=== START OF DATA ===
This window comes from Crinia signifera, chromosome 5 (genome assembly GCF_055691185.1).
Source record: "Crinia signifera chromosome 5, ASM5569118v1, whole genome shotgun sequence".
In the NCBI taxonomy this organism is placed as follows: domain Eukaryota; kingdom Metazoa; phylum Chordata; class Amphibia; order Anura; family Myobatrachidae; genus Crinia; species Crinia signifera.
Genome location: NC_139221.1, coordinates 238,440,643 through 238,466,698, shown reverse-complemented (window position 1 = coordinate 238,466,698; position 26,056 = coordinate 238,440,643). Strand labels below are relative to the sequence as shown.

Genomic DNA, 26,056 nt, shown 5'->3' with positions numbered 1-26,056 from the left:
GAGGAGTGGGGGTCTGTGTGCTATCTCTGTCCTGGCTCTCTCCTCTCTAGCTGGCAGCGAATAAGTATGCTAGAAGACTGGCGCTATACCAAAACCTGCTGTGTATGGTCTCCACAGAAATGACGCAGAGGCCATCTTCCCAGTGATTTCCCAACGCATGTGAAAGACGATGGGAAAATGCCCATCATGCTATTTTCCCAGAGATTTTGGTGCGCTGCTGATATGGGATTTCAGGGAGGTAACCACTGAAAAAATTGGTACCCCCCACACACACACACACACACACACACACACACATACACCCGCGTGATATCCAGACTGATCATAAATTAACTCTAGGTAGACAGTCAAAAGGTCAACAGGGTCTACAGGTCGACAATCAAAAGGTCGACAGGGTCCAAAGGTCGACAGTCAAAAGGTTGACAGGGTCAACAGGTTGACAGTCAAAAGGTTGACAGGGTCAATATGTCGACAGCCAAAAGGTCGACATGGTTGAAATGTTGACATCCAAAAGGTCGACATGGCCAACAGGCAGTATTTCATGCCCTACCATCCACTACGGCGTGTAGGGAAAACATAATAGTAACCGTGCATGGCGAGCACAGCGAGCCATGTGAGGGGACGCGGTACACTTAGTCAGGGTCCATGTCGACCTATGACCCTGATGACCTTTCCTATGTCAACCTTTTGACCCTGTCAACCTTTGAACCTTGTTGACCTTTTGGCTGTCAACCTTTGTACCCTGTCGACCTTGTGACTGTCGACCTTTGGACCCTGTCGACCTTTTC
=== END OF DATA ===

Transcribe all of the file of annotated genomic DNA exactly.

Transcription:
This window comes from Crinia signifera, chromosome 5 (genome assembly GCF_055691185.1).
Source record: "Crinia signifera chromosome 5, ASM5569118v1, whole genome shotgun sequence".
In the NCBI taxonomy this organism is placed as follows: domain Eukaryota; kingdom Metazoa; phylum Chordata; class Amphibia; order Anura; family Myobatrachidae; genus Crinia; species Crinia signifera.
Genome location: NC_139221.1, coordinates 238,440,643 through 238,466,698, shown reverse-complemented (window position 1 = coordinate 238,466,698; position 26,056 = coordinate 238,440,643). Strand labels below are relative to the sequence as shown.

Genomic DNA, 26,056 nt, shown 5'->3' with positions numbered 1-26,056 from the left:
GAGGAGTGGGGGTCTGTGTGCTATCTCTGTCCTGGCTCTCTCCTCTCTAGCTGGCAGCGAATAAGTATGCTAGAAGACTGGCGCTATACCAAAACCTGCTGTGTATGGTCTCCACAGAAATGACGCAGAGGCCATCTTCCCAGTGATTTCCCAACGCATGTGAAAGACGATGGGAAAATGCCCATCATGCTATTTTCCCAGAGATTTTGGTGCGCTGCTGATATGGGATTTCAGGGAGGTAACCACTGAAAAAATTGGTACCCCCCACACACACACACACACACACACACACACACATACACCCGCGTGATATCCAGACTGATCATAAATTAACTCTAGGTAGACAGTCAAAAGGTCAACAGGGTCTACAGGTCGACAATCAAAAGGTCGACAGGGTCCAAAGGTCGACAGTCAAAAGGTTGACAGGGTCAACAGGTTGACAGTCAAAAGGTTGACAGGGTCAATATGTCGACAGCCAAAAGGTCGACATGGTTGAAATGTTGACATCCAAAAGGTCGACATGGCCAACAGGCAGTATTTCATGCCCTACCATCCACTACGGCGTGTAGGGAAAACATAATAGTAACCGTGCATGGCGAGCACAGCGAGCCATGTGAGGGGACGCGGTACACTTAGTCAGGGTCCATGTCGACCTATGACCCTGATGACCTTTCCTATGTCAACCTTTTGACCCTGTCAACCTTTGAACCTTGTTGACCTTTTGGCTGTCAACCTTTGTACCCTGTCGACCTTGTGACTGTCGACCTTTGGACCCTGTCGACCTTTTC